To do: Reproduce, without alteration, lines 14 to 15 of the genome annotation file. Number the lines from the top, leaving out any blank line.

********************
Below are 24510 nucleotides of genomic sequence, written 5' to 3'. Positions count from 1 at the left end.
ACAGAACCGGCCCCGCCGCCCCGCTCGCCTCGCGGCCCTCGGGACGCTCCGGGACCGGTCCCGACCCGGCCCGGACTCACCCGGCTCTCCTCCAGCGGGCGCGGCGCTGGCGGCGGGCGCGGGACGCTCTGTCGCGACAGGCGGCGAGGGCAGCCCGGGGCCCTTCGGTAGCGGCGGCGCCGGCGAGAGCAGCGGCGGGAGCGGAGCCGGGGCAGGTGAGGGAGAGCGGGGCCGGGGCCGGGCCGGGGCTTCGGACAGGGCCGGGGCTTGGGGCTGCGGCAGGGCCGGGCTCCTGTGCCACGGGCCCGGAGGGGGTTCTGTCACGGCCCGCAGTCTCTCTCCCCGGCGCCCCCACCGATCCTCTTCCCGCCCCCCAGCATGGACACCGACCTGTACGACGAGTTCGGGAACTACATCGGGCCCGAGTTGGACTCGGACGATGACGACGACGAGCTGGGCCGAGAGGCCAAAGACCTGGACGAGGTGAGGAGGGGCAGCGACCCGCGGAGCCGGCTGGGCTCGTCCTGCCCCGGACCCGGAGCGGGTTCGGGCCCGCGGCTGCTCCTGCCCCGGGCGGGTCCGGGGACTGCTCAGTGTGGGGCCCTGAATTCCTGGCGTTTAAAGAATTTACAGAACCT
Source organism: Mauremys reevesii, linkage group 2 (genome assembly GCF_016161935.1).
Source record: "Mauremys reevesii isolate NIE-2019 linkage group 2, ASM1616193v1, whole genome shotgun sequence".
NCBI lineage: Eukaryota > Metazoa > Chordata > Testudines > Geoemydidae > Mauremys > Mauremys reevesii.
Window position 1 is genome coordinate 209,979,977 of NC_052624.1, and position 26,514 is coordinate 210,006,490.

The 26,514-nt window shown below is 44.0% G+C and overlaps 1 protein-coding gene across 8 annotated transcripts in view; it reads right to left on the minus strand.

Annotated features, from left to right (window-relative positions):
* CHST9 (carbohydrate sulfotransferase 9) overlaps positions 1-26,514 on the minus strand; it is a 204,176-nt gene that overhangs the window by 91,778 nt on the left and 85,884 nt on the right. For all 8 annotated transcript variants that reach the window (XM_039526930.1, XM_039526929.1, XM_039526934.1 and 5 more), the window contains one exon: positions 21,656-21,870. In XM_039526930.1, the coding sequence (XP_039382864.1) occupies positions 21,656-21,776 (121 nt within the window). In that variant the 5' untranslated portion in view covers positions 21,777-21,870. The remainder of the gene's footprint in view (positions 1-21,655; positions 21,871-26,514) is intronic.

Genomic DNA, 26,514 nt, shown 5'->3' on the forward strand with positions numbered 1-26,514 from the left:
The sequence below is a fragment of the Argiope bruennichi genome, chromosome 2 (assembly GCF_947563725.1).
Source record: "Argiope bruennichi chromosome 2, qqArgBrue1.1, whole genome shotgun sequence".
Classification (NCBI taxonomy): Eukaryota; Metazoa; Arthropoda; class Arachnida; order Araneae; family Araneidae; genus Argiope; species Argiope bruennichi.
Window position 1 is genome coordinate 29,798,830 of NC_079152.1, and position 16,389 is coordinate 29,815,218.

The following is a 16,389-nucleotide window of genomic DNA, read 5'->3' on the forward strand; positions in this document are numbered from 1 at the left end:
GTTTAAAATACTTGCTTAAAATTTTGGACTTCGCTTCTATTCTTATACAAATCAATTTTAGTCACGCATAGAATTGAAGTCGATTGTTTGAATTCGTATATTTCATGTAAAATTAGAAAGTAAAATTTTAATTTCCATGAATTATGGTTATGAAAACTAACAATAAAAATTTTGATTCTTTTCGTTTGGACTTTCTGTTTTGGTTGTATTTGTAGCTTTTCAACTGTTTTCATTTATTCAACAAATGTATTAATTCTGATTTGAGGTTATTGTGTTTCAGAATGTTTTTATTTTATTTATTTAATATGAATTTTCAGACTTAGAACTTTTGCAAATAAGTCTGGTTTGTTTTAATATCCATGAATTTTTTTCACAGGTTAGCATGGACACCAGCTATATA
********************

Window position 1 is genome coordinate 29,798,830 of NC_079152.1, and position 16,389 is coordinate 29,815,218.

The following is a 16,389-nucleotide window of genomic DNA, read 5'->3' on the forward strand; positions in this document are numbered from 1 at the left end: